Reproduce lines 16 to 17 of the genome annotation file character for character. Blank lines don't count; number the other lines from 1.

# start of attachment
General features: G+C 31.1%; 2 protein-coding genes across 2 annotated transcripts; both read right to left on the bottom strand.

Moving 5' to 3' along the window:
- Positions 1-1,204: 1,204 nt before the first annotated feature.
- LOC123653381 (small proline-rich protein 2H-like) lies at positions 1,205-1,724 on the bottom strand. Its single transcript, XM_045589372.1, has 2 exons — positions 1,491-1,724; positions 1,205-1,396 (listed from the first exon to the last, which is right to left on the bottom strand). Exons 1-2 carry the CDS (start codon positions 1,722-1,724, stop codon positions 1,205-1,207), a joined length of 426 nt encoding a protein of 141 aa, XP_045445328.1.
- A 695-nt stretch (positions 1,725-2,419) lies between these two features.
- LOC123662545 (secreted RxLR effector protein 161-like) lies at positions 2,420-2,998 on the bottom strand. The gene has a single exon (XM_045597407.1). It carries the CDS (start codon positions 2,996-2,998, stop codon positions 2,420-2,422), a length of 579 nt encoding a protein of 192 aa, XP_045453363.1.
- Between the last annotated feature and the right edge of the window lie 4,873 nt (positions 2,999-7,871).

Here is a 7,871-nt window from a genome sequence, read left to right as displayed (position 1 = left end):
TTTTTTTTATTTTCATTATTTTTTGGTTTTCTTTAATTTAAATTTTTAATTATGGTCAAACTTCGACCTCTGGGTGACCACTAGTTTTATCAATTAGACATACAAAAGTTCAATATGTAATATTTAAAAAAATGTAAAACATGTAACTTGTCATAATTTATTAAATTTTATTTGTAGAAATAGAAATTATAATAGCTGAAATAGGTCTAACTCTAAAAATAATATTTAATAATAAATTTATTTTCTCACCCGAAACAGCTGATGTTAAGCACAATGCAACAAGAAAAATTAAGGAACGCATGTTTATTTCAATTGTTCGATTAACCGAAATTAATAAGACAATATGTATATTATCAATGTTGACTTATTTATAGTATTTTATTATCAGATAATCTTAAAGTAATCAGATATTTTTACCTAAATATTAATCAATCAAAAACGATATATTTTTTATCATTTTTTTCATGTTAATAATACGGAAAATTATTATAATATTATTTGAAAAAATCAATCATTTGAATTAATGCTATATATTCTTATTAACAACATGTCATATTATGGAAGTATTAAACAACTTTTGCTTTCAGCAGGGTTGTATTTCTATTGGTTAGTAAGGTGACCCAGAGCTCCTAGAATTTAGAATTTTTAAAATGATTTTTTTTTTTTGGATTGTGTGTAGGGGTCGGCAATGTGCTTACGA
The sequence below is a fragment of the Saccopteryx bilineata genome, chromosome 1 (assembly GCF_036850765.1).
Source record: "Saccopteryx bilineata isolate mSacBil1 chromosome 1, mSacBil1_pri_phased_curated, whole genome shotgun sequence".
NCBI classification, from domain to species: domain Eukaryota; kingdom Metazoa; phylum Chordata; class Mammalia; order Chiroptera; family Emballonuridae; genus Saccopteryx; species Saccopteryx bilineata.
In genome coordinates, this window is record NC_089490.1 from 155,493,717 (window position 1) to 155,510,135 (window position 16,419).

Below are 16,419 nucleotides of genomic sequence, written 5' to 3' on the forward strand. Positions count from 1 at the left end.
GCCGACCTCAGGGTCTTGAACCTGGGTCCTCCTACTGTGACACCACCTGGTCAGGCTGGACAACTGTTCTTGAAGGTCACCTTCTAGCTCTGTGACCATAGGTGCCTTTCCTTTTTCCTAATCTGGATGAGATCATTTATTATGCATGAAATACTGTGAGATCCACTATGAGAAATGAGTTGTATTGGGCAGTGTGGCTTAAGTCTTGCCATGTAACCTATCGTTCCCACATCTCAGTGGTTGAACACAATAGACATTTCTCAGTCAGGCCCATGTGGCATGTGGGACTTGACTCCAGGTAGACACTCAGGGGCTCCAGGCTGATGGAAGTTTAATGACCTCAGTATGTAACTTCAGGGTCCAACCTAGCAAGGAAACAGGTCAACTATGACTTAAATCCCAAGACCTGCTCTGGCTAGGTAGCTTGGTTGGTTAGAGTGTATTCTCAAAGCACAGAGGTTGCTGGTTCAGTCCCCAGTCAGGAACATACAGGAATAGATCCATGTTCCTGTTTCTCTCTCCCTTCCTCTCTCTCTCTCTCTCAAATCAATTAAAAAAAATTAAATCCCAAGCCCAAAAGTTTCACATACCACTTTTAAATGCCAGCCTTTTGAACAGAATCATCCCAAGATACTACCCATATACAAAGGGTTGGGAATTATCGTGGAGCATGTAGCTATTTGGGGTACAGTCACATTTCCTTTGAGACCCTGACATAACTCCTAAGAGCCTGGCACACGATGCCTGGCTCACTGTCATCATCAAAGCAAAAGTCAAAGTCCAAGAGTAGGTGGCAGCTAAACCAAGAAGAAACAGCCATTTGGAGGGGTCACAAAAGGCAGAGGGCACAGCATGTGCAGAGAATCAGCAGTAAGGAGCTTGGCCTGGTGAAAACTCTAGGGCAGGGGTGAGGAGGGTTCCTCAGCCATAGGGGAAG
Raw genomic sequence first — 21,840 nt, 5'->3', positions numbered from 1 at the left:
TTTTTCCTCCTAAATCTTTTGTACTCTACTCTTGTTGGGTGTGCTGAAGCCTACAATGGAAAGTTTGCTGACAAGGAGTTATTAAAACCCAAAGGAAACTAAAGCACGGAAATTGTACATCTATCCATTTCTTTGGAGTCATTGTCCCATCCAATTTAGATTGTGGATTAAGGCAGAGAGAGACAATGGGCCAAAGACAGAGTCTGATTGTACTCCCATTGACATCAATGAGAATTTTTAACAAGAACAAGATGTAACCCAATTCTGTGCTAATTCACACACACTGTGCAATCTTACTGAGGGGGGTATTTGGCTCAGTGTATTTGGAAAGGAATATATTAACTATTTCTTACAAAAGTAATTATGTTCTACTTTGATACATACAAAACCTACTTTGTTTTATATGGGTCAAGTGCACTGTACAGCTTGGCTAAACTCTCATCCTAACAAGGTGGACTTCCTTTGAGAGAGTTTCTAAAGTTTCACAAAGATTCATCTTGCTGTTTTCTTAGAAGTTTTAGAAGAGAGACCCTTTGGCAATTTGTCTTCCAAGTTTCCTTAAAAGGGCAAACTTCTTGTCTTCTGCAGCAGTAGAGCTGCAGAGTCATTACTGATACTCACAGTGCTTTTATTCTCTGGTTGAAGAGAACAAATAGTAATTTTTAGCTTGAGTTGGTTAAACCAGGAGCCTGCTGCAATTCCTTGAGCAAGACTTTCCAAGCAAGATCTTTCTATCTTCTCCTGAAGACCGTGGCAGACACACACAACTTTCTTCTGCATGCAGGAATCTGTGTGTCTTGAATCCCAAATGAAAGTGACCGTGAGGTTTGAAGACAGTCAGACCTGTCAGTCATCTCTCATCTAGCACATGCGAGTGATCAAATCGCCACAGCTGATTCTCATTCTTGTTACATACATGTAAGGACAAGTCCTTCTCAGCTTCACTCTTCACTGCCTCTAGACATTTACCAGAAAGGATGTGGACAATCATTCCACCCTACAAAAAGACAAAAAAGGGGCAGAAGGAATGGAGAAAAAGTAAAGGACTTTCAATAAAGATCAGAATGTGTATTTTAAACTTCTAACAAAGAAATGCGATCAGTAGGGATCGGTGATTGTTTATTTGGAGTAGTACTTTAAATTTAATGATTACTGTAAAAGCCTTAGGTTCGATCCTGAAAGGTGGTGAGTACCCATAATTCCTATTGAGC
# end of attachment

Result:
Raw genomic sequence first — 21,840 nt, 5'->3', positions numbered from 1 at the left:
TTTTTCCTCCTAAATCTTTTGTACTCTACTCTTGTTGGGTGTGCTGAAGCCTACAATGGAAAGTTTGCTGACAAGGAGTTATTAAAACCCAAAGGAAACTAAAGCACGGAAATTGTACATCTATCCATTTCTTTGGAGTCATTGTCCCATCCAATTTAGATTGTGGATTAAGGCAGAGAGAGACAATGGGCCAAAGACAGAGTCTGATTGTACTCCCATTGACATCAATGAGAATTTTTAACAAGAACAAGATGTAACCCAATTCTGTGCTAATTCACACACACTGTGCAATCTTACTGAGGGGGGTATTTGGCTCAGTGTATTTGGAAAGGAATATATTAACTATTTCTTACAAAAGTAATTATGTTCTACTTTGATACATACAAAACCTACTTTGTTTTATATGGGTCAAGTGCACTGTACAGCTTGGCTAAACTCTCATCCTAACAAGGTGGACTTCCTTTGAGAGAGTTTCTAAAGTTTCACAAAGATTCATCTTGCTGTTTTCTTAGAAGTTTTAGAAGAGAGACCCTTTGGCAATTTGTCTTCCAAGTTTCCTTAAAAGGGCAAACTTCTTGTCTTCTGCAGCAGTAGAGCTGCAGAGTCATTACTGATACTCACAGTGCTTTTATTCTCTGGTTGAAGAGAACAAATAGTAATTTTTAGCTTGAGTTGGTTAAACCAGGAGCCTGCTGCAATTCCTTGAGCAAGACTTTCCAAGCAAGATCTTTCTATCTTCTCCTGAAGACCGTGGCAGACACACACAACTTTCTTCTGCATGCAGGAATCTGTGTGTCTTGAATCCCAAATGAAAGTGACCGTGAGGTTTGAAGACAGTCAGACCTGTCAGTCATCTCTCATCTAGCACATGCGAGTGATCAAATCGCCACAGCTGATTCTCATTCTTGTTACATACATGTAAGGACAAGTCCTTCTCAGCTTCACTCTTCACTGCCTCTAGACATTTACCAGAAAGGATGTGGACAATCATTCCACCCTACAAAAAGACAAAAAAGGGGCAGAAGGAATGGAGAAAAAGTAAAGGACTTTCAATAAAGATCAGAATGTGTATTTTAAACTTCTAACAAAGAAATGCGATCAGTAGGGATCGGTGATTGTTTATTTGGAGTAGTACTTTAAATTTAATGATTACTGTAAAAGCCTTAGGTTCGATCCTGAAAGGTGGTGAGTACCCATAATTCCTATTGAGC